September 14, 1981 12:00 PM

Roberto Carlos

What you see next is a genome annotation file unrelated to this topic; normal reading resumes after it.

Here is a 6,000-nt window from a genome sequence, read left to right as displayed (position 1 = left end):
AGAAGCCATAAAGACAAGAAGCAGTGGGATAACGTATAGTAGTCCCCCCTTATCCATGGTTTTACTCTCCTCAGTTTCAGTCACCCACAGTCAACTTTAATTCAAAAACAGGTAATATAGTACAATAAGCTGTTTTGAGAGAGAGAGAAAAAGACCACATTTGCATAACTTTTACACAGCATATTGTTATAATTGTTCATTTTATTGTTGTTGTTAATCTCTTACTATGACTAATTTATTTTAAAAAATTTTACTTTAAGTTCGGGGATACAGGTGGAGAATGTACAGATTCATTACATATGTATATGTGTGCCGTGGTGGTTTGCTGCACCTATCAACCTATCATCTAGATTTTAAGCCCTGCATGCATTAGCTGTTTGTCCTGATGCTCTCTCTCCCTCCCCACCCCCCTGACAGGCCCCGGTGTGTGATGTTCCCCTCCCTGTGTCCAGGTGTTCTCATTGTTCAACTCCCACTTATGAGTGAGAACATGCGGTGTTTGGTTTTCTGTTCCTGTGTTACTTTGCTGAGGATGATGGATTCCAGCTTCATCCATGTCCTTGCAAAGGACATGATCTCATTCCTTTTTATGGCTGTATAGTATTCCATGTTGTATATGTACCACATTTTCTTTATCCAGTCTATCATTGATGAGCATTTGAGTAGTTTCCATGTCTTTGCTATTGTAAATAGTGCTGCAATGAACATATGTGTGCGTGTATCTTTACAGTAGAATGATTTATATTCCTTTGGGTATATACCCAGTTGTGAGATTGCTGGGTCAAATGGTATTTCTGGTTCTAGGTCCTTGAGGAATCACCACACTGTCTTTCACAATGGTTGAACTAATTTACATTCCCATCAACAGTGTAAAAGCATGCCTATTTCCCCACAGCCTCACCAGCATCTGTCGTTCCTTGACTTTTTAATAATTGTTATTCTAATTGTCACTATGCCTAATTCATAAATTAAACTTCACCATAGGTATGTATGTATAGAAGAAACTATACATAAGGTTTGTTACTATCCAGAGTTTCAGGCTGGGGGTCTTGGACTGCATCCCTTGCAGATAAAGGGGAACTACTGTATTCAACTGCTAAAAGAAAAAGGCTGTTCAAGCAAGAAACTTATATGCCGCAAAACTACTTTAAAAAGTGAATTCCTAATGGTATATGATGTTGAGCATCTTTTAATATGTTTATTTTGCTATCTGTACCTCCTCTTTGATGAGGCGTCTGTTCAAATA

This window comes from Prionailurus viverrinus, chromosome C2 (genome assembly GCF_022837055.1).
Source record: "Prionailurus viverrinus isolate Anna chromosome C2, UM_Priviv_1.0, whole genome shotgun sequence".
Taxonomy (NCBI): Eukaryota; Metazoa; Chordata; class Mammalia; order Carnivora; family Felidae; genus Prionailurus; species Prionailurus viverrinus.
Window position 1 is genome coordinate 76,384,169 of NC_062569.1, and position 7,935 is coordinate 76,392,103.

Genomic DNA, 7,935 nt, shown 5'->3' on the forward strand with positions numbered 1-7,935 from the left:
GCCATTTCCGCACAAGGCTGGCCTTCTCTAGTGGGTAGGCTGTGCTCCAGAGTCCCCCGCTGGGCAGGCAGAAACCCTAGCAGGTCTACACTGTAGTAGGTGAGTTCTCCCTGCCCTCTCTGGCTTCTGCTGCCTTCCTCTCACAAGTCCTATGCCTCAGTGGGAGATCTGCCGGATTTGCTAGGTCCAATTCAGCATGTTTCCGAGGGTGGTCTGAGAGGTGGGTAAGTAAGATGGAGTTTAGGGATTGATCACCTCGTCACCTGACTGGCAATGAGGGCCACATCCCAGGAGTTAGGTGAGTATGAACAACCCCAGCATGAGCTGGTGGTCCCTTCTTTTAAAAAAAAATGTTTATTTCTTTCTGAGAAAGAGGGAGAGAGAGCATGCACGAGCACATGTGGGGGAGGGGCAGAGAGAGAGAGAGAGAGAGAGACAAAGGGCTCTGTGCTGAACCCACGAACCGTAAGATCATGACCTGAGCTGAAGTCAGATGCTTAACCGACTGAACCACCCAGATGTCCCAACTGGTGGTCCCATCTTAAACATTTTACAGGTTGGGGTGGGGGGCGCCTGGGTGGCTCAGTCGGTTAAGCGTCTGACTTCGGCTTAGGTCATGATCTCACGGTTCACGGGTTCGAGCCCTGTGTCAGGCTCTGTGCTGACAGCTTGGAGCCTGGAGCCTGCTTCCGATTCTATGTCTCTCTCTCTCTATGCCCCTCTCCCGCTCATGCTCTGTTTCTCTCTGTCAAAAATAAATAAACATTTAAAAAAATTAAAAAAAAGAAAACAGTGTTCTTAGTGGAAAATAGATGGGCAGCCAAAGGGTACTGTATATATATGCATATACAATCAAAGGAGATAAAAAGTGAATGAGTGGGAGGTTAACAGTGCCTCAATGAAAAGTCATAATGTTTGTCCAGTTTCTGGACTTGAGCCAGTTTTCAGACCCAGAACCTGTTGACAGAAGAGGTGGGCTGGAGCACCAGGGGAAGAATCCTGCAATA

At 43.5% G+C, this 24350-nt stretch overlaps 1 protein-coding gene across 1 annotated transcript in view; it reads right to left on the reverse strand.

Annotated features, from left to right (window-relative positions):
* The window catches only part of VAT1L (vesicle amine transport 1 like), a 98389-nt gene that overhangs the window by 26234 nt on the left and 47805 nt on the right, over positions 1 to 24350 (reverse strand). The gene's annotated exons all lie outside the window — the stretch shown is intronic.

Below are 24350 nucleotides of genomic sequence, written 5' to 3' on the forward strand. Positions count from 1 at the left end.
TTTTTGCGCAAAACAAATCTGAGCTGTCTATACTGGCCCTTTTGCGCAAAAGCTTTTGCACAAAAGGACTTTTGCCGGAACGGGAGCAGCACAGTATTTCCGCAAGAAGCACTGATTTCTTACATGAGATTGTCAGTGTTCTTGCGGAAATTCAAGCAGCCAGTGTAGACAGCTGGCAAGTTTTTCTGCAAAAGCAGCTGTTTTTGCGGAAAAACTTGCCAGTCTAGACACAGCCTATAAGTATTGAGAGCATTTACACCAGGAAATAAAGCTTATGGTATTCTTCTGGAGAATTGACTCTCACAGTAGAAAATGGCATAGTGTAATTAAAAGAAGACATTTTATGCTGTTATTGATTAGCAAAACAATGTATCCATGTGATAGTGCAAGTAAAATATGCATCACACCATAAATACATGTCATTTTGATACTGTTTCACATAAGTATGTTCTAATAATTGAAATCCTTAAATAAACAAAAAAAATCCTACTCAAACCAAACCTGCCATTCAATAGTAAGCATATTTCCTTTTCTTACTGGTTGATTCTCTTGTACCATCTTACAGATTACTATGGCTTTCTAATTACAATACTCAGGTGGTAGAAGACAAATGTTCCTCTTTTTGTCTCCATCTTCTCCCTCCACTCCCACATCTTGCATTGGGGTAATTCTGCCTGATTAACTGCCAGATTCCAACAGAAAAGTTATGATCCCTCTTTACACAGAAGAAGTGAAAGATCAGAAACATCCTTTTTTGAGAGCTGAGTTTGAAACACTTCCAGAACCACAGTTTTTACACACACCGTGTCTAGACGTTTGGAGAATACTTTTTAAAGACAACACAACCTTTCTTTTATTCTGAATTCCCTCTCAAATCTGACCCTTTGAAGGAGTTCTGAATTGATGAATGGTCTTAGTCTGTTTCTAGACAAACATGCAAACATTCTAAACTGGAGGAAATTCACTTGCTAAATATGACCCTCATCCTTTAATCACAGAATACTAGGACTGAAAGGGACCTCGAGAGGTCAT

With Sinatra, Andy Williams, Vic Damone and Robert Goulet at, or nearing, the age when they can no longer defensibly make a career of singing moony ballads, there are openings in the male romantic singer market. Carlos, 38, a Brazilian and Latin America’s top pop music star for 15 years, is seeking to fill one spot with his first made-in-U.S.A. album. He began as a rock—or, in the Brazilian idiom, “Yi, yi”—singer. His hits were usually on the energetic side—Splish Splash and Tutti Frutti as well as such local numbers as I Want Everything to Go to Hell. Here he stays dreamy, with his own You Will Remember Me and Breakfast as well as such American tunes as Paul Williams’ Loneliness. Carlos has a casual way with a lyric, a husky voice and a dashing accent (reminiscent of Frenchman Charles Aznavour). He could cause some swoons in the Northern Hemisphere.

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